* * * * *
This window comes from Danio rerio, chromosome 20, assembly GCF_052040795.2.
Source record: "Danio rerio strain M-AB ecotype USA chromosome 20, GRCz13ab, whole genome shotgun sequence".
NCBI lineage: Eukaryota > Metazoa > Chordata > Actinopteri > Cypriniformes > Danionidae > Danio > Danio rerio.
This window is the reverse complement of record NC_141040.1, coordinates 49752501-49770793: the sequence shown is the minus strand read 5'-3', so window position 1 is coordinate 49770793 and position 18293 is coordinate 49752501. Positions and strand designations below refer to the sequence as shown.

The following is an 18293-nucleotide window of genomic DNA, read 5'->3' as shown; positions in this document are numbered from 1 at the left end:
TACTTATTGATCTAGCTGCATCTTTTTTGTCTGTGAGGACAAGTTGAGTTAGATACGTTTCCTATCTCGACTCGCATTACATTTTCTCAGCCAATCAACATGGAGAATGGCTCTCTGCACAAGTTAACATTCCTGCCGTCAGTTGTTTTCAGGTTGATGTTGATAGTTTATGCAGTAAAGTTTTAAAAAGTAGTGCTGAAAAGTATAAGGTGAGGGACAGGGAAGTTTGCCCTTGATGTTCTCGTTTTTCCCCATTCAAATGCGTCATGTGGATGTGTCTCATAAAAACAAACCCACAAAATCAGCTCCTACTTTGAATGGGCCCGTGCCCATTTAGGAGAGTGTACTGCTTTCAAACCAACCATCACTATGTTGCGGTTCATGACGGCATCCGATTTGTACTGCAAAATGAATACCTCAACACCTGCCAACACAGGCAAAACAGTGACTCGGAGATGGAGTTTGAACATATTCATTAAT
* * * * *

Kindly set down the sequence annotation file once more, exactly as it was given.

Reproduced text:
This window comes from Danio rerio, chromosome 20, assembly GCF_052040795.2.
Source record: "Danio rerio strain M-AB ecotype USA chromosome 20, GRCz13ab, whole genome shotgun sequence".
NCBI lineage: Eukaryota > Metazoa > Chordata > Actinopteri > Cypriniformes > Danionidae > Danio > Danio rerio.
This window is the reverse complement of record NC_141040.1, coordinates 49752501-49770793: the sequence shown is the minus strand read 5'-3', so window position 1 is coordinate 49770793 and position 18293 is coordinate 49752501. Positions and strand designations below refer to the sequence as shown.

The following is an 18293-nucleotide window of genomic DNA, read 5'->3' as shown; positions in this document are numbered from 1 at the left end:
TACTTATTGATCTAGCTGCATCTTTTTTGTCTGTGAGGACAAGTTGAGTTAGATACGTTTCCTATCTCGACTCGCATTACATTTTCTCAGCCAATCAACATGGAGAATGGCTCTCTGCACAAGTTAACATTCCTGCCGTCAGTTGTTTTCAGGTTGATGTTGATAGTTTATGCAGTAAAGTTTTAAAAAGTAGTGCTGAAAAGTATAAGGTGAGGGACAGGGAAGTTTGCCCTTGATGTTCTCGTTTTTCCCCATTCAAATGCGTCATGTGGATGTGTCTCATAAAAACAAACCCACAAAATCAGCTCCTACTTTGAATGGGCCCGTGCCCATTTAGGAGAGTGTACTGCTTTCAAACCAACCATCACTATGTTGCGGTTCATGACGGCATCCGATTTGTACTGCAAAATGAATACCTCAACACCTGCCAACACAGGCAAAACAGTGACTCGGAGATGGAGTTTGAACATATTCATTAAT